On Tuesday, paparazzi photos taken of Markle hiking with their infant son, Archie, and two dogs on Vancouver Island appeared on the cover of the U.K.’s The Sun as well as on other outlets, including The Daily Mail. A legal representative for the couple — who stepped down as senior members of the royal family — sent a warning letter to British news outlets saying “action will be taken” if the photos are published or purchased.
According to NBC News, the law firm Schillings Partners said that a paparazzo hid in the bushes and spied on Markle to get the photos, which were taken Monday. And while the former actress has a grin on her face in the published pictures, she did not agree to have her picture taken, deeming it “harassment.” It also said that paparazzi have been camped outside where the couple is staying in Canada (Harry joined his family on Tuesday after finalizing “Megxit” plans) and taking photos with telephoto lenses.
The letter said, “There are serious safety concerns about how the paparazzi are driving and the risk to life they pose.” Of course, Princess Diana — Harry’s mother — died in a 1997 car crash while trying to escape paparazzi.
A Schillings Partners spokesperson was not immediately available for comment on Tuesday when contacted by Yahoo Entertainment.
Living in the U.K., the couple was afforded some protection from these types of situations.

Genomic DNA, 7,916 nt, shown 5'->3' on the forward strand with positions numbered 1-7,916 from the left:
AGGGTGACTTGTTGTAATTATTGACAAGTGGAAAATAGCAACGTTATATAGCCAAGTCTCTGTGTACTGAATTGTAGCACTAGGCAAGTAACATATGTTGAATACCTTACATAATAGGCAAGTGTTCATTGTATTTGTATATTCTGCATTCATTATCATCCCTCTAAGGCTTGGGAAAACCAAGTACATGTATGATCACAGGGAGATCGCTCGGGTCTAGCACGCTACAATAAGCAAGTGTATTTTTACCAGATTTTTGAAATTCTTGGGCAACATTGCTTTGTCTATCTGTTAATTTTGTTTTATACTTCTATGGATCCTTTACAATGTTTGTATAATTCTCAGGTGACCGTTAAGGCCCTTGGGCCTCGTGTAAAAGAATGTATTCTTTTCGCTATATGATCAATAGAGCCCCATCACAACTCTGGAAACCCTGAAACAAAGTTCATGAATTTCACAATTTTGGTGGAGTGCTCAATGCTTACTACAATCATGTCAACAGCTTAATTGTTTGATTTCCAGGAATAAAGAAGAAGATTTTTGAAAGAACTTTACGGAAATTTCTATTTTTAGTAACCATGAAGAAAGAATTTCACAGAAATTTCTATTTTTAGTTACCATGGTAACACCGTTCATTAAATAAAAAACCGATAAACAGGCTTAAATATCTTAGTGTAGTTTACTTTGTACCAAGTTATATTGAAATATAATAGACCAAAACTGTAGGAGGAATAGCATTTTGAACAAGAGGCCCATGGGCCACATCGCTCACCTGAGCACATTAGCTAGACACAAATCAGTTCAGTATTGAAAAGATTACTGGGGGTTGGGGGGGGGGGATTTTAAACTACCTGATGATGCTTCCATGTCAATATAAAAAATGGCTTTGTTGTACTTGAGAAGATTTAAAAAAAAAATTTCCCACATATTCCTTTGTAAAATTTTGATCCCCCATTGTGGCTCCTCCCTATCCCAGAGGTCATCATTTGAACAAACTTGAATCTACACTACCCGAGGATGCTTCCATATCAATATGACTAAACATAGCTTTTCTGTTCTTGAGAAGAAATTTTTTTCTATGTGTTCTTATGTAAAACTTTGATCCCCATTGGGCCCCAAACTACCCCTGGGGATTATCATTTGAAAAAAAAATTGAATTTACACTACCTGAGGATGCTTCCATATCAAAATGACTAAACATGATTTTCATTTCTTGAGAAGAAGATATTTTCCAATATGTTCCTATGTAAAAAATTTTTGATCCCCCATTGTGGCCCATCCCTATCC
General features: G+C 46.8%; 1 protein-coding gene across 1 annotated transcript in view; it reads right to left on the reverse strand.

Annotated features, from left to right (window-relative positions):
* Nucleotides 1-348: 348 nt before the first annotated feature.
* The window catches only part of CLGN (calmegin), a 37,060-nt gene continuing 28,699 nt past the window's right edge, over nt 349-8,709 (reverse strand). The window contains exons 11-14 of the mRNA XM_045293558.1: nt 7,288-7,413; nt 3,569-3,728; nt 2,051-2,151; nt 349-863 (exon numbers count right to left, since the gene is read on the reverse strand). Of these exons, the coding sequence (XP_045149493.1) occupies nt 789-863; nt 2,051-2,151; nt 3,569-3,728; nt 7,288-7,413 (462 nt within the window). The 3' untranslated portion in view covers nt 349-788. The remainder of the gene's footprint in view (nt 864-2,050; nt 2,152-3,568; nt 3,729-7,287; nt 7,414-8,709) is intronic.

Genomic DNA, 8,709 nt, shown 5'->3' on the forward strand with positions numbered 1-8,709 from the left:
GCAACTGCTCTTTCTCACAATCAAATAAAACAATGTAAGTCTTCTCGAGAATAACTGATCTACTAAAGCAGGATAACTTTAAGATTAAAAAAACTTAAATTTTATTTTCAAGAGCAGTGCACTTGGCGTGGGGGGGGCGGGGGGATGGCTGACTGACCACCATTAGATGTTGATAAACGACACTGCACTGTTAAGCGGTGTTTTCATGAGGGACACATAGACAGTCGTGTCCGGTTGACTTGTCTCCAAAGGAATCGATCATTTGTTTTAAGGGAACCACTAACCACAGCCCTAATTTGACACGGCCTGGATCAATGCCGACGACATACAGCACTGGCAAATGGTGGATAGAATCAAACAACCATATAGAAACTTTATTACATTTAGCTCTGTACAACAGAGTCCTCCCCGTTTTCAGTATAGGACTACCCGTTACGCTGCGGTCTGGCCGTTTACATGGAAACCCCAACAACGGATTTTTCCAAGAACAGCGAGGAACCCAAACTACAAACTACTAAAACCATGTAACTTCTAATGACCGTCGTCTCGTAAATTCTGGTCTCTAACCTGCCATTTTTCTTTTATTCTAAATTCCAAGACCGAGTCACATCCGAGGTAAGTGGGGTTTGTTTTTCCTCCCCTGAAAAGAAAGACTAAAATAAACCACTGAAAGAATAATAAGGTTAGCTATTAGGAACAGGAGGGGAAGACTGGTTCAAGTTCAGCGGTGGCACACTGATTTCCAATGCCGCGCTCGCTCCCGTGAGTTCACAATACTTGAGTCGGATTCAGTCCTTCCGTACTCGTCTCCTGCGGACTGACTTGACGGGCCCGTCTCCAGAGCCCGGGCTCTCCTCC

"I think it's really interesting when you look at the coverage over the past year or so, never once did we see a candid shot of Meghan walking the dogs when they were living in Windsor,” NBC News London correspondent Kelly Cobiella said on the Today show Tuesday. "Now we've not only seen Meghan walking the dogs but Harry arriving at the airport [and] Meghan taking off from the airport to one of her events last week.”
Cobiella continued, "The privacy rules are really, really strong [n Britain] in part because of Harry and William, and the days when they were growing up, those privacy rules were put in place to protect them for the large part. Now they're moving to a place where those rules don't apply."
Harry and Meghan have long been battling it out with the U.K. media. Last year, they filed a lawsuit over the publication of a private letter, from Markle to her estranged father, that her lawyers said was “unlawful.” At the time, Harry called out some media outlets for “bullying” and said, “My deepest fear is history repeating itself. I’ve seen what happens when someone I love is commoditized to the point that they are no longer treated or seen as a real person. I lost my mother and now I watch my wife falling victim to the same powerful forces.”
Last year, the couple was paid substantial damages and received an apology from a news agency after aerial photographs of their home in the Cotswolds, southern England, were published forcing them to move.
Over the weekend, the negotiations between Harry and the rest of the royal family were resolved. The queen issued a statement saying the Sussexes would officially cease their royal duties in Spring 2020 as they start a more independent life in North America. Some details are still being worked out.
However, in Harry’s first public speech a day later, he said he was feeling a “great sadness” that it has come to this, referring to the royal exit. In that speech, he also mentioned the media, saying it’s "a powerful force" that needs to be countered. And he was hoping for a "more peaceful" life.
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